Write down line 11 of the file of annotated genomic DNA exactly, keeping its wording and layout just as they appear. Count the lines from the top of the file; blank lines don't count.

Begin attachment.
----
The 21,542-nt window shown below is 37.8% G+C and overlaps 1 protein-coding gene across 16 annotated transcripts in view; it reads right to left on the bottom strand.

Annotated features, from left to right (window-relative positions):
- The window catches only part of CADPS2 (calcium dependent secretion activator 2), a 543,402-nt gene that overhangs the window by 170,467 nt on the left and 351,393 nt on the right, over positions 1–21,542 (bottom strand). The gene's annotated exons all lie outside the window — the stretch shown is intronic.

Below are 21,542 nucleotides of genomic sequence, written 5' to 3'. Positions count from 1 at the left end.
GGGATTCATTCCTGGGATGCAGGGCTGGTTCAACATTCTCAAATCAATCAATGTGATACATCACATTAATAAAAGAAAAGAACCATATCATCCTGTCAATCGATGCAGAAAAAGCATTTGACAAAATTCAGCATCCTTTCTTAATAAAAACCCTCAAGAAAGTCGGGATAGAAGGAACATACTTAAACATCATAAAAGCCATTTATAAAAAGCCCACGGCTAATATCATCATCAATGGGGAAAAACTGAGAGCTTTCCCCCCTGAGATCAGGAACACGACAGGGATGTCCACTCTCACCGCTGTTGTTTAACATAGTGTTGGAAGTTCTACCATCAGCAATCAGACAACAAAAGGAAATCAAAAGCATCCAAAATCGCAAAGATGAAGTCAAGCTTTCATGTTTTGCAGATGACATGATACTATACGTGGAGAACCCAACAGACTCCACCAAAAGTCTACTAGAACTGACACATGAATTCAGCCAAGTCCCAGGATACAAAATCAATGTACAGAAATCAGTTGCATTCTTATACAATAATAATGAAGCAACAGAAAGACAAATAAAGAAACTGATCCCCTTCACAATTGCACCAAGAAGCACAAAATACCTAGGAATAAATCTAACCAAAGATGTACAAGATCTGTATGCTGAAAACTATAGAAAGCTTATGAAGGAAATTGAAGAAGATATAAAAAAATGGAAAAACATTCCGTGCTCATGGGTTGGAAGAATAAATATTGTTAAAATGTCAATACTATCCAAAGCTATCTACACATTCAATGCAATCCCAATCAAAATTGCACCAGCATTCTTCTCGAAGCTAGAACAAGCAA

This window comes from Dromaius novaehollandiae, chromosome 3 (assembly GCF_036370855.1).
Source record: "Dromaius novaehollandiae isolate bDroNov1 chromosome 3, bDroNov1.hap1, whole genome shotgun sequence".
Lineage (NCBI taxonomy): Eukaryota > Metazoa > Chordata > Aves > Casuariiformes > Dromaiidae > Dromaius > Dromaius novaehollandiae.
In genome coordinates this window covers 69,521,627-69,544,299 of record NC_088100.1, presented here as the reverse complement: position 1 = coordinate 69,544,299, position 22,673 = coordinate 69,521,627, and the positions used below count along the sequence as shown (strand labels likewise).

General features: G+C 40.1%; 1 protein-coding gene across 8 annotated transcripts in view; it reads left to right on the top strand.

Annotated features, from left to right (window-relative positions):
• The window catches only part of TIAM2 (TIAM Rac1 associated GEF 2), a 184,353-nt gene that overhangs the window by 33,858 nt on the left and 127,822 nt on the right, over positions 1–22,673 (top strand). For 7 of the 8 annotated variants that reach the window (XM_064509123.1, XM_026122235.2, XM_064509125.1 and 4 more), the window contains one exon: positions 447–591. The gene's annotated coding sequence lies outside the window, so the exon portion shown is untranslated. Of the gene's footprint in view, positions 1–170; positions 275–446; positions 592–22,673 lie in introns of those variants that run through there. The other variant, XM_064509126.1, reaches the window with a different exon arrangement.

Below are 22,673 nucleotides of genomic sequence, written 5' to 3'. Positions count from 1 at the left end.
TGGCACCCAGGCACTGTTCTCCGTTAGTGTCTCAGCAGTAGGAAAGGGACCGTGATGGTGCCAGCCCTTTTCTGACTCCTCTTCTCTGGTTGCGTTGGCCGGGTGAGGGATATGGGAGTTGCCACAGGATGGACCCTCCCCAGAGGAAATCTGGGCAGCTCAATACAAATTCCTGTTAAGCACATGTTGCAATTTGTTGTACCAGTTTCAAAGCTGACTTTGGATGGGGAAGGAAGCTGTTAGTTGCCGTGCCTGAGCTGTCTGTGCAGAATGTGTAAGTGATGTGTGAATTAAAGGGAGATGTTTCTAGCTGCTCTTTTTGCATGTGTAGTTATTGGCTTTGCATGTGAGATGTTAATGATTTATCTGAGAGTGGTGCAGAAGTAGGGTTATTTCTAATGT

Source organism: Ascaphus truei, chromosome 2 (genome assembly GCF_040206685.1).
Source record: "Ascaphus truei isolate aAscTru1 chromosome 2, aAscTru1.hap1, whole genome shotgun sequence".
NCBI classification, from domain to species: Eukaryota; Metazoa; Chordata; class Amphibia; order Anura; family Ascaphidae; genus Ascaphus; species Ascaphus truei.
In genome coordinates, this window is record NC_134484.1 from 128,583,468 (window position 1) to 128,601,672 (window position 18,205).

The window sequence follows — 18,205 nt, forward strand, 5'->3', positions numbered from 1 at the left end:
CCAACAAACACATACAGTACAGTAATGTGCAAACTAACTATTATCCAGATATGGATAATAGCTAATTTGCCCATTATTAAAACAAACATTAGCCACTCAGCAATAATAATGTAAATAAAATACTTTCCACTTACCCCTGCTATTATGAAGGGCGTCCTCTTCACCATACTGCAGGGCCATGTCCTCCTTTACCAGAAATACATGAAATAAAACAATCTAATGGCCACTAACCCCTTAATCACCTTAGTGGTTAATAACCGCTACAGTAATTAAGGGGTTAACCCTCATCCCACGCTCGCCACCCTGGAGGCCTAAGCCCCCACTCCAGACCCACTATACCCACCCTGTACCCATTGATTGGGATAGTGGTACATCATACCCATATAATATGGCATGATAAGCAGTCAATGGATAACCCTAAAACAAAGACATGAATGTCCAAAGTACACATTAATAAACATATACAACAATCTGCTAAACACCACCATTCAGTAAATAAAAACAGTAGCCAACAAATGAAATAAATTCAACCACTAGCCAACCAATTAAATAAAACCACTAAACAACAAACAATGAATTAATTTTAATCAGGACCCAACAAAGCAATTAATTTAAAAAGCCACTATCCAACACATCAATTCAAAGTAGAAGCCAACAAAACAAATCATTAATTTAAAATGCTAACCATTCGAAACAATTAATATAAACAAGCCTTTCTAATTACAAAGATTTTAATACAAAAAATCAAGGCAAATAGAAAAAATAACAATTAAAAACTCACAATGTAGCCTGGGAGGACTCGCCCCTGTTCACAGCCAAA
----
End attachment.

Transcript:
Annotated features, from left to right (window-relative positions):